On the morning of Day Two, Moses excelled himself with a breakfast of omelettes, sausages and pancakes – by far the most substantial breakfast I’d had since leaving England. Jesse and Laurie seemed very jealous of this, until they got the same served up by their guides.
We set off at 7:20am, about ten minutes after Jesse, Laurie and their assorted guides and porters – I, evidently, was the only hiker who was cheap enough to want to carry his own backpack. We’d be walking a total of 14km (just over 8½ miles) and ascending 900m (just over 2,900 feet) up to Shipton’s Camp, the departure point for the (very) early morning assault on Point Lenana.
We were above the tree-line. Moses pointed out several different types of plants to me as well as birds; of the latter, we saw starlings of the slender-billed and red-winged varieties, and a female beautiful songbird. There were also several mountain chats, who get very close-up to you; Moses says that they are nicknamed ‘friendly chats’ because of this. I felt lucky to have ended up with a guide who is as keen on birds as I am.
For much of the morning, we walked along with Jesse and Laurie. At one stop, we had a clear view of the peaks of Mount Kenya – Lenana to the left of the two highest points, Nelion and Batian, which can only be climbed by mountaineers with the proper skills and equipment. We stopped at this viewpoint, and took some photographs.
The walk then became an exercise in contouring for the most part, rising by Shipton’s Caves and then becoming steeper as we made our way up to the camp itself. We arrived at 12:30 – not bad at all when you consider that the guides had all estimated that we would be there at 2! I felt tired but felt much better after a cup of tea (some things don’t change, even at over 13,000 feet). Even so, I had during the course of the day’s hike decided that if I was going to attempt Kilimanjaro after this I would definitely arrange to have a porter carry my kit.
That said, the only kit-related problem so far was that Moses had asked me this morning to help him carry some of the food – including an avocado. I wouldn’t have given this much thought, but the confounded thing split during the walk, meaning that part of the inside of my backpack got covered by a green slime-like substance. Luckily I kept all my kit in plastic bags, a trick I learned in the Scouts, but I still had to use some toilet-roll to clean the backpack out.
In terms of layout, Shipton’s Camp was similar to Old Moses – a collection of huts with separate accommodation for the guides and porters. The bunk-rooms were smaller, and there were a lot more mice, who all had black-and-white stripes on their backs.
In the afternoon we went on another acclimatisation walk, climbing a further 900 feet up, although we didn’t go up the gully that is the route up out of the camp towards the summit. Moses, who was still able to smoke at altitude (I’d decided to leave my cigarettes back in Nanyuki) reckoned that this would stand us in good stead for the following morning, and he even insisted that we stay up for at least 20 minutes so that I could get used to the extra altitude. 900 feet may not seem like a lot but there was a definite difference in the air compared to Shipton’s; I found my pulse racing and I was very short of breath.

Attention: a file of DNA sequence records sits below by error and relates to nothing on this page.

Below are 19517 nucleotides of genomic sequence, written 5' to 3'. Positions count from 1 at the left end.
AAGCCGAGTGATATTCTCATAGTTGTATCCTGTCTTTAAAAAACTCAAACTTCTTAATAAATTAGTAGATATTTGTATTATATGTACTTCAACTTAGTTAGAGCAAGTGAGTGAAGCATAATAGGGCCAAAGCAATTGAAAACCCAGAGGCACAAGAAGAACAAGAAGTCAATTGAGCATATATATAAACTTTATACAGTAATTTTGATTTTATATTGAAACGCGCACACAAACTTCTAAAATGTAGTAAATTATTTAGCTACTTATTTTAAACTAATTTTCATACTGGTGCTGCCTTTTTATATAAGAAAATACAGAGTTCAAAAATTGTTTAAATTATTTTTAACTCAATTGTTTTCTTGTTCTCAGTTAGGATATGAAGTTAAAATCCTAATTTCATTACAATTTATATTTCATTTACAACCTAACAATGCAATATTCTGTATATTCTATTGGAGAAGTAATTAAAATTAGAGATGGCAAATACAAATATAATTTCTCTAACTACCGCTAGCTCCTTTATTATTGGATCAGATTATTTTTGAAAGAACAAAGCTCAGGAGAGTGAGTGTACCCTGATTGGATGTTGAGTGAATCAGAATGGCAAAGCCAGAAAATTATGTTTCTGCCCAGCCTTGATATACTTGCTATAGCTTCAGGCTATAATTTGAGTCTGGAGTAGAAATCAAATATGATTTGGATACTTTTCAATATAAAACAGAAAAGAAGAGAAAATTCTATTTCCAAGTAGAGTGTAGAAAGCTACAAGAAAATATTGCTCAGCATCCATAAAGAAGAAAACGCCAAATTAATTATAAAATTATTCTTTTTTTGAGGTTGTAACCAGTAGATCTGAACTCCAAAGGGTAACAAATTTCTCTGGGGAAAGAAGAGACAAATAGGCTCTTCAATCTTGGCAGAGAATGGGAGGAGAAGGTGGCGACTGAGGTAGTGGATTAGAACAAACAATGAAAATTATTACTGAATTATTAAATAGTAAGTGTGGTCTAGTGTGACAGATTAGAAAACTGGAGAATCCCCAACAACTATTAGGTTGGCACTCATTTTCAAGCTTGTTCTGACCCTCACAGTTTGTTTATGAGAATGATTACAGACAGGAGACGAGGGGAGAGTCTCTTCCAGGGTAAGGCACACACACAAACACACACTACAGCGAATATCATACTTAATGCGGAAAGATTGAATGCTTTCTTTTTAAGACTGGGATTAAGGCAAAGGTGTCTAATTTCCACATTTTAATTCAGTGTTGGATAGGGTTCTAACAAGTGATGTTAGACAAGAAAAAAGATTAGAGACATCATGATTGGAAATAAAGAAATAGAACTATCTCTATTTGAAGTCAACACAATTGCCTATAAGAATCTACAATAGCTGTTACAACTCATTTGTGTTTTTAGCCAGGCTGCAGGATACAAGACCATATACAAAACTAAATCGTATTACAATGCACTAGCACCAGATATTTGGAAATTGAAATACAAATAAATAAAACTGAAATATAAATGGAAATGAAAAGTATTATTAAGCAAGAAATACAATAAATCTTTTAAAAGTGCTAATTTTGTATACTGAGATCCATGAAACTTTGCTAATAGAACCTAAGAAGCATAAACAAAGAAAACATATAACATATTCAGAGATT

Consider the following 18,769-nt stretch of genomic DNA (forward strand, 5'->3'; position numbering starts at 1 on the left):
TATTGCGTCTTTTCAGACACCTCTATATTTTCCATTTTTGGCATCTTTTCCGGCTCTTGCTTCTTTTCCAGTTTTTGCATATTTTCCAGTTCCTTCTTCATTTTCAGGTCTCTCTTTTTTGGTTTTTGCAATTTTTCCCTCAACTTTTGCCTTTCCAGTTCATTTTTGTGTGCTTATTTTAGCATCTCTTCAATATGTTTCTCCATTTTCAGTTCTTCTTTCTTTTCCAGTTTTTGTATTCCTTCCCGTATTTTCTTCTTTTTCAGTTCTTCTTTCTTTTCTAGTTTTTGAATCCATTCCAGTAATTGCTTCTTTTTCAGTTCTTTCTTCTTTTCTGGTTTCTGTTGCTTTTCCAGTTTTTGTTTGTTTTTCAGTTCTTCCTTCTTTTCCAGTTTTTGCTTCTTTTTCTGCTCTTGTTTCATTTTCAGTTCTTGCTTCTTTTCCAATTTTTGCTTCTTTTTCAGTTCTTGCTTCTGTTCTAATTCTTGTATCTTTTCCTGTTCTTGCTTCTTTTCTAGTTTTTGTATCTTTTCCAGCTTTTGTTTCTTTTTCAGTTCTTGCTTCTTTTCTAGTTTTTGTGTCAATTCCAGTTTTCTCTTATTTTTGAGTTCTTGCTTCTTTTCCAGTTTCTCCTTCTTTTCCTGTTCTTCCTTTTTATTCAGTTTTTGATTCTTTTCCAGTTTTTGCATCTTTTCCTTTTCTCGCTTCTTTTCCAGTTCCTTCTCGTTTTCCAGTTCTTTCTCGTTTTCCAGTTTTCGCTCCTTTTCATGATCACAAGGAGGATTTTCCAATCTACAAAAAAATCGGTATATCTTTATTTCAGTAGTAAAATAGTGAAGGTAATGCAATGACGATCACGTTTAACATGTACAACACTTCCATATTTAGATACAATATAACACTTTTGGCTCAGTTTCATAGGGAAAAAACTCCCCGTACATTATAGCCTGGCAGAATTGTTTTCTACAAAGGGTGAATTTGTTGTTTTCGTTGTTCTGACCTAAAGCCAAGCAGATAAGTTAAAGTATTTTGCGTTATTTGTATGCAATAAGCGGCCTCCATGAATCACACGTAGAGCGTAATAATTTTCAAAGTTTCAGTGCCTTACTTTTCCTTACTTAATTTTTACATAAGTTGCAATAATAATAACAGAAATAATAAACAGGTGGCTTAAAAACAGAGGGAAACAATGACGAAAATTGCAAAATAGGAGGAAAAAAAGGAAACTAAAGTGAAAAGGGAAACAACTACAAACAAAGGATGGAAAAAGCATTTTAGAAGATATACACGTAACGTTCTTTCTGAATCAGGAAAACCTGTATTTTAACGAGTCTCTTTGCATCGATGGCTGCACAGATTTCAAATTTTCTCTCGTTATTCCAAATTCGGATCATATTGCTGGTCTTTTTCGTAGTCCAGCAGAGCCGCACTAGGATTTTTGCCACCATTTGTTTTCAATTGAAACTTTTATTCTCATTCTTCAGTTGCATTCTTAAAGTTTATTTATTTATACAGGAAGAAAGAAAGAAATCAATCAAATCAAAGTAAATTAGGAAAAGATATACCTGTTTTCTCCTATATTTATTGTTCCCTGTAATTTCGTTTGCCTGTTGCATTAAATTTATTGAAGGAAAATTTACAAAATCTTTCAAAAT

Back down, Moses told me that we would have a 3:30am start the next morning; he reckoned it would take 2-3 hours to get to the summit, which has to be reached at sunrise because that’s the time of day when it’s least likely to be cloudy at that height. Looking up as he said this (at around 5pm), we couldn’t see anything for the clouds, in contrast to the clear skies we’d enjoyed on our earlier walk. In fact, on our acclimatisation walk we’d gone up the the cloud level, more or less.
I wished I’d thought to take a book with me, or at the very least a deck of cards, which would have been a great way to pass the time before dinner. All I’d brought was a Mount Kenya map-guide that I’d purchased in Nanyuki, and Moses has more or less convinced me that the information on the map is somewhat less than reliable. That said, I was the only trekker who had a map and everyone else wanted to have a look. Dinner was be served at around 6:30, and after that was an early bed-time for everyone. Only one man has bought a book with him, and it was a true story called No Picnic on Mount Kenya. This was written by Felice Benuzzi, an Italian who was taken prisoner during the Ethiopian campaign in the Second World War and sent to a POW camp in Nanyuki. There, he persuaded two of his comrades to escape with him, their only purpose being to attempt to climb Mount Kenya and then return to the camp.
There was plenty of conversation to be had over dinner, initially at how big the portions were. The guides – Moses was by no means the only one who doubled up as a cook – they had all carried fresh food up with them, and we ate very well. One bloke, a New York-based Englishman, even had a table-cloth laid out for him before his meal was served!
No-one stayed up for very long though – we would all have an early start the next morning. Before going to bed, the New York Englishman apologised to me in advance; my bunk was right next to the toilet, and as a result he was convinced he’d wake me up during the night.
To be concluded...
To be concluded...